In a decision issued on Friday May 19, the U.S Court of Appeals for the D.C. Circuit overturned the FAA’s drone registration and operating rules as they apply to “model aircraft,” including drones. The suit was brought by John Taylor, a model aircraft operator in the Washington D.C. area. It challenged the FAA’s FAR Part 107, adopted in December 2015, which requires registration of all drones under 55 pounds and provides regulations for their operation and operator qualification. The rule makes no distinction between drones operated for commercial purposes and those operated for recreational or “hobby” purposes.
In overturning the portion of Part 107 that applied to model aircraft, the Court of Appeals relied primarily upon the explicit language of Section 336 of the FAA Modernization and Reform Act of 2012 (codified at 49 U.S.C. Section 40101) Specifically, Section 336(a) provides that the FAA “may not promulgate any rule or regulation regarding a model aircraft.” Indeed, this section merely codified a long-standing FAA “hands-off” policy towards model aircraft. Section 336(c) further provided that a model aircraft is an unmanned aircraft that is “flown for hobby or recreational purposes.”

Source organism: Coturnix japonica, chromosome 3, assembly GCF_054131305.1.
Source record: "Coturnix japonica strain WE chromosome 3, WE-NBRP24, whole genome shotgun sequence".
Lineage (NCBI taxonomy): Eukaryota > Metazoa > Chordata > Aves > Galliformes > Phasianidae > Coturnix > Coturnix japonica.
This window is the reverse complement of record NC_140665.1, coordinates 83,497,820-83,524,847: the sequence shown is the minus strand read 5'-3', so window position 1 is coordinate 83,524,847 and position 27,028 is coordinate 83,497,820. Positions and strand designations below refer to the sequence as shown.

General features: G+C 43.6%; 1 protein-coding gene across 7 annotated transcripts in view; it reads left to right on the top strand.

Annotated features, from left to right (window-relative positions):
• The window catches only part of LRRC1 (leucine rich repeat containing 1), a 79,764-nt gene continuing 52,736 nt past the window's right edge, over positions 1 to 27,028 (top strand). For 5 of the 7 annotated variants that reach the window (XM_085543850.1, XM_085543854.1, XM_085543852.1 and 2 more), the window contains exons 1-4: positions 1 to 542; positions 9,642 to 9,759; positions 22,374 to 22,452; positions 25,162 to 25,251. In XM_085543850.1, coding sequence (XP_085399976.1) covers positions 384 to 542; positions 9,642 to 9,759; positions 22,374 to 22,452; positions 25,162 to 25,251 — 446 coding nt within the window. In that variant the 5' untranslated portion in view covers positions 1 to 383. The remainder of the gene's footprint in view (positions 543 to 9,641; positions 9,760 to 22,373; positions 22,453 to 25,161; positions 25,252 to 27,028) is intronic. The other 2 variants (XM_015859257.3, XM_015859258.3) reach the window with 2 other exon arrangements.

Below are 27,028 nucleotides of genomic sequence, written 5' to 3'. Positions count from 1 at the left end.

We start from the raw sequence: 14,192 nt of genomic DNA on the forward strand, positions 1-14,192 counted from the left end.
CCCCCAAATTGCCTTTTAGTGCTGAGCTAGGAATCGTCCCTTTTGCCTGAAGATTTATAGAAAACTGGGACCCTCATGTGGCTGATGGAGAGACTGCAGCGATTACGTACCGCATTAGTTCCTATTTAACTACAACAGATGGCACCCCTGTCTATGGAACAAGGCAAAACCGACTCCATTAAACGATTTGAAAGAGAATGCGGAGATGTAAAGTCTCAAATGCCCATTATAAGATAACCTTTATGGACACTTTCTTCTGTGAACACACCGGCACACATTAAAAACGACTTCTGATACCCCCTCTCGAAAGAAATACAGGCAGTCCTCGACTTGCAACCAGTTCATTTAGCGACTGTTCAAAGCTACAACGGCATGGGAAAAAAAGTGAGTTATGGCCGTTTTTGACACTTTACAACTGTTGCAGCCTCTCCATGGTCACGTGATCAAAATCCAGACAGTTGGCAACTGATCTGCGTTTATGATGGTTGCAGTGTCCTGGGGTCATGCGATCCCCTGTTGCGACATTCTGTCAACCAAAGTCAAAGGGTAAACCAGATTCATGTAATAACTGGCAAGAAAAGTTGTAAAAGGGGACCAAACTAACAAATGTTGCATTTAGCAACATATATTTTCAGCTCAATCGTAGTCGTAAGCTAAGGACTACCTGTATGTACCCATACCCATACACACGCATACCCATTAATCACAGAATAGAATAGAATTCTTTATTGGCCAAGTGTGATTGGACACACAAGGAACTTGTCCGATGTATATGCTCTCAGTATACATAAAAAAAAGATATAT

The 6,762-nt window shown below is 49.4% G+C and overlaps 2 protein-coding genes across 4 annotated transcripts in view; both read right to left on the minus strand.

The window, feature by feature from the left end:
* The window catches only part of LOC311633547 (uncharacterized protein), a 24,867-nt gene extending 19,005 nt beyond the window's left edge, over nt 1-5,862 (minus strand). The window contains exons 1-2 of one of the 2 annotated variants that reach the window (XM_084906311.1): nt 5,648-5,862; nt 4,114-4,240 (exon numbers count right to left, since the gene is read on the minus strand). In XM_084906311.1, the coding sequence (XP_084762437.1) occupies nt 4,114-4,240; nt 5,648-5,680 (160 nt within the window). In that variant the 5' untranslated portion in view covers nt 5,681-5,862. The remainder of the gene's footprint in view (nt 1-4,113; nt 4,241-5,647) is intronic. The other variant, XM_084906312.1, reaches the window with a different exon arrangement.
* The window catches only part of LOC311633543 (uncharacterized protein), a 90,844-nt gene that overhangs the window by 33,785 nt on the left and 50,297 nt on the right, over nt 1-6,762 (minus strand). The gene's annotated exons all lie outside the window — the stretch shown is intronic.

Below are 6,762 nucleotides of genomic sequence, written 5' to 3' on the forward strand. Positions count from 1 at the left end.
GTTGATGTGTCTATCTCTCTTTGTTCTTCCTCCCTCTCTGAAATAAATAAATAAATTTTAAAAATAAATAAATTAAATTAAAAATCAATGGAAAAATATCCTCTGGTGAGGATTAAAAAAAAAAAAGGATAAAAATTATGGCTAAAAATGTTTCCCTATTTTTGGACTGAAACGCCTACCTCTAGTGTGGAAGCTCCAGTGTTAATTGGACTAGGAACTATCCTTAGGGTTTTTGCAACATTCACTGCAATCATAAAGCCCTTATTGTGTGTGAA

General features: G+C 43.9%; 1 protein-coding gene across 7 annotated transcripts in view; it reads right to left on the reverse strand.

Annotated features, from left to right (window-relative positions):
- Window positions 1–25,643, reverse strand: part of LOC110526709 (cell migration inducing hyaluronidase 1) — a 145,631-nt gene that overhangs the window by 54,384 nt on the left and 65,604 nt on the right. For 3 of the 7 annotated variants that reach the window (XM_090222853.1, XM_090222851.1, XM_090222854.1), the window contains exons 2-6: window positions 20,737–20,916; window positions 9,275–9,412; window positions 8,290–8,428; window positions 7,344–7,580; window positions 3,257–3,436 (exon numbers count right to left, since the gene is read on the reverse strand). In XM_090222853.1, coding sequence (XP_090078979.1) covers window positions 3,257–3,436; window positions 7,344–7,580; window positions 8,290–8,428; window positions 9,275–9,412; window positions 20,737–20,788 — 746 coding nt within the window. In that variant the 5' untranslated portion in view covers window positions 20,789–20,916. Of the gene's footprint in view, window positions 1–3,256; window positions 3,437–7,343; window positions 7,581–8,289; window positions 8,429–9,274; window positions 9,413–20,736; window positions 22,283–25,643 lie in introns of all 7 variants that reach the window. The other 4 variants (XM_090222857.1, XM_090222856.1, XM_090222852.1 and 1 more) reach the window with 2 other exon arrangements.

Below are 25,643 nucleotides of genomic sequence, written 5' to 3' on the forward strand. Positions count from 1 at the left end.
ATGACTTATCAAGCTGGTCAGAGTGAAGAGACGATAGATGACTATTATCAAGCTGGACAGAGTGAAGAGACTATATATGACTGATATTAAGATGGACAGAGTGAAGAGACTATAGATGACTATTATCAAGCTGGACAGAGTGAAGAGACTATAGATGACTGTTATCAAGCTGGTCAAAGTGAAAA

Relying upon this clear statutory language, the Court of Appeals had little difficulty deciding that Part 107 is, indeed, a rule and that it applies impermissibly to model aircraft. Accordingly, the court ruled for Taylor on this issue.
In his lawsuit, Taylor also challenged the FAA’s adoption of Advisory Circular (AC) 91-57A. Among other things, this AC provided that model aircraft cannot be flown within the Flight Restricted Zone around Washington, DC and surrounding areas without specific authorization. The Court denied Taylor’s challenge of the AC because he had not appealed it within the applicable 60-day time limit and admitted he had no grounds for claiming excusable delay.
This ruling, of course, leaves intact the provisions of Part 107 as they apply to drones other than hobby aircraft. However, it leaves unanswered a number of important questions. First, what will the FAA do in reaction to this ruling? After all, the passengers and crew on an airliner brought down by a collision with a drone do not really care if it was a model aircraft or not. They would be just as dead either way. In addition, how to treat a drone that is sometimes flown for hobby purposes and sometimes for commercial purposes? One thing is for sure, this is not the last we will hear of this issue.
The case is Taylor v. Huerta, Administrator, Case No. 15-1495.
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